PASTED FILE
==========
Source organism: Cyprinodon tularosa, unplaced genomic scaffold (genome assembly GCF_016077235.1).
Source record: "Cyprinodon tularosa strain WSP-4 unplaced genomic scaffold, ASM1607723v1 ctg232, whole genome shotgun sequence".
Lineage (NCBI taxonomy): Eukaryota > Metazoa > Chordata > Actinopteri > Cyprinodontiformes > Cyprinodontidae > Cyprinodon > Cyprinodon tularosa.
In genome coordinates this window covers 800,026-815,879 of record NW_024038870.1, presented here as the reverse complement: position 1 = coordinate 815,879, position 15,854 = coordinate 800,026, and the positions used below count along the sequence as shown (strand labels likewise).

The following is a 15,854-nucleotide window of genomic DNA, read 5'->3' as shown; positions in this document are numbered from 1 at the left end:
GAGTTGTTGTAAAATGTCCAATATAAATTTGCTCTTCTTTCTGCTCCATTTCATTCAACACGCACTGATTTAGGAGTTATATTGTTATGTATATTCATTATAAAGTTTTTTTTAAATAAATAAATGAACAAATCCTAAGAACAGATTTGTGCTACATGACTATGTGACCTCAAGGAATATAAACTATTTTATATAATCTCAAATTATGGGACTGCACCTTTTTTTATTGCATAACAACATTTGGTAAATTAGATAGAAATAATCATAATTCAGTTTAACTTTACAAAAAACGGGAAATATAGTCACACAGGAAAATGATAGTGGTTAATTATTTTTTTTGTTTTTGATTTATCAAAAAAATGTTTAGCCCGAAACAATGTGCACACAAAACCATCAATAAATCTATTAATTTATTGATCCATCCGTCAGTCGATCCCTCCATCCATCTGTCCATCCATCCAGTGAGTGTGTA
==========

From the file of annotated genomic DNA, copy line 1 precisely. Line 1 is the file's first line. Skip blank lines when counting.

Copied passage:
Source organism: Cyprinodon tularosa, unplaced genomic scaffold (genome assembly GCF_016077235.1).